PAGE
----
• (optional) A fairness pitcher, which makes sure that every cup gets the same concentration of tea brew. The bottom of the brewing recipient will hold a stronger brew than the top, which gets visible if pouring into small cups. Pouring into pitcher prior to pouring into the cups helps cool and aerate the tea as well (it will alter the flavour, so you may want to check if you prefer to pour straight into the cups).

What to do:

  1. Measure out the tea and set it aside
  2. Set water to boil at the appropriate temperature
  3. Warm up the brewing recipient by pouring the hot water in it, leaving it for 5s and pouring it out
  4. Put the tea leaves in.
  5. If brewing an oolong or darker tea, rinse the leaves by pouring the hot water over them for 5s, and then pouring out the rinse. Skip this stage for green tea.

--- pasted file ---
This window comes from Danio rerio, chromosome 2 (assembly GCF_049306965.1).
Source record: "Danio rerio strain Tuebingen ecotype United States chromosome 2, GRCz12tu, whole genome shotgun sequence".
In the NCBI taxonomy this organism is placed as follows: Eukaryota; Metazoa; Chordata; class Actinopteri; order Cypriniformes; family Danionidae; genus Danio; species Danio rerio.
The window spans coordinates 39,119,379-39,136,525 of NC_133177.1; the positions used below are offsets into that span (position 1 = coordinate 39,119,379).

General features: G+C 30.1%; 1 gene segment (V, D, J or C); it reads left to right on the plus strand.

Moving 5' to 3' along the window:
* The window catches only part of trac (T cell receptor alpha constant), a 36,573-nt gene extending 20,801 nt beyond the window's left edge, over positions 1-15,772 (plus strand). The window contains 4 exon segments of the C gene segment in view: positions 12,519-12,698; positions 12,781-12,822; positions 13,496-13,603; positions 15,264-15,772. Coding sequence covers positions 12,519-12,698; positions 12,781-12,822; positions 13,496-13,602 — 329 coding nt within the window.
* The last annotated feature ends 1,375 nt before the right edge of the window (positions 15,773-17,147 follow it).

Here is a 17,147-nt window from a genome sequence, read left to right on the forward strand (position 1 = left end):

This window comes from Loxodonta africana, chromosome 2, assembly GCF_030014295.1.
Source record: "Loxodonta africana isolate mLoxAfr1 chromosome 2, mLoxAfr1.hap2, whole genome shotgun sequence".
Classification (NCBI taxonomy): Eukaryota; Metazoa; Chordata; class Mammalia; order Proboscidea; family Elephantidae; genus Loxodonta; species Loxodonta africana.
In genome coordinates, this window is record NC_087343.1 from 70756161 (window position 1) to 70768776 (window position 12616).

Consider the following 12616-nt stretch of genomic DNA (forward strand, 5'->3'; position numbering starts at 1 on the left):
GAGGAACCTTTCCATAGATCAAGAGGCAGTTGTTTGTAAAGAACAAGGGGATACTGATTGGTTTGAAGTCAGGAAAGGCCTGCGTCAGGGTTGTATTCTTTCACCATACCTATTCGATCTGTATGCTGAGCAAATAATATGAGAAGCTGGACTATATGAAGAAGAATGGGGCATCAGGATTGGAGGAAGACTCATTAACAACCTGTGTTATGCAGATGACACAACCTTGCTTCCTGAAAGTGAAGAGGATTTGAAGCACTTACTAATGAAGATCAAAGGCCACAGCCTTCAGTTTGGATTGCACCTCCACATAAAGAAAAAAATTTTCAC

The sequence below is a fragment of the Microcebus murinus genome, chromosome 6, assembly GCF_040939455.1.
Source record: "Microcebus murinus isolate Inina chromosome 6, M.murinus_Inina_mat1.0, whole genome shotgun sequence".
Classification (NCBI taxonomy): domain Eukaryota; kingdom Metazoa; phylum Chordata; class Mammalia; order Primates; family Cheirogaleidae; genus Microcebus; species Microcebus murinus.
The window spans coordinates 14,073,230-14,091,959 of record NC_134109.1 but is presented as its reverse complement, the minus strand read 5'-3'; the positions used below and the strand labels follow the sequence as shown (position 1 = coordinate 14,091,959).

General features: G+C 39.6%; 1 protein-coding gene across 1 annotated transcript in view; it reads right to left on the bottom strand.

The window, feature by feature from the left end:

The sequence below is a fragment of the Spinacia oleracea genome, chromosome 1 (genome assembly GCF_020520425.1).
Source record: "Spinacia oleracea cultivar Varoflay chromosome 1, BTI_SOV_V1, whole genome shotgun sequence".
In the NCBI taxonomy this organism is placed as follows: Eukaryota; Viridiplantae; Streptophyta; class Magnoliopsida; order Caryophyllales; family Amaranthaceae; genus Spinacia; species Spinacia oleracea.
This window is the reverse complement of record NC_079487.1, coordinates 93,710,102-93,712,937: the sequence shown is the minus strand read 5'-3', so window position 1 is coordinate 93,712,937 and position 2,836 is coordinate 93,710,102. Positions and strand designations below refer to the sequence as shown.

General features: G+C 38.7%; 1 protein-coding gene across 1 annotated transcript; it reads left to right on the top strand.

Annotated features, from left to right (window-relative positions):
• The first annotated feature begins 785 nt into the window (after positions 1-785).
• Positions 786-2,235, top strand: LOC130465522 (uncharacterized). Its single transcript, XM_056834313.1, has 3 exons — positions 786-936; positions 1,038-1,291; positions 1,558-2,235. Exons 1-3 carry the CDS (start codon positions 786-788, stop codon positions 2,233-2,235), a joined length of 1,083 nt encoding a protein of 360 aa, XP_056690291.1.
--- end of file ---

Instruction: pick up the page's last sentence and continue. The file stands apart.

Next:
6. Pour the hot water over the tea, leave to brew for the required time. Be careful, brewing times are short!
  7. Pour through the filter and into fairness pitcher or cup.
  8. Enjoy!
  9. Follow the instructions for subsequent brews

Brewing guide:

(These are rules of thumbs, check the specific instructions if they exist.)

  • For sencha or deep-steamed sencha (5 brews): 70°C water temperature, 1st brew 45s, +15s for each subsequent brew (so the second brew is 1min, the third brew is 1min15s)
  • For Chinese greens (5 brews): either 70°C/1st brew 30s/subsequent brews 30s, or 80°C/1st brew 15s/+5s for each subsequent brew
  • For oolongs (9 brews): 90°C /1st brew between 20s and 40s depending on desired strength/+5s for each subsequent brew


Memory food: summer rolls (gỏi cướn)

Photo credit: Aliette de Bodard

A Soothing Time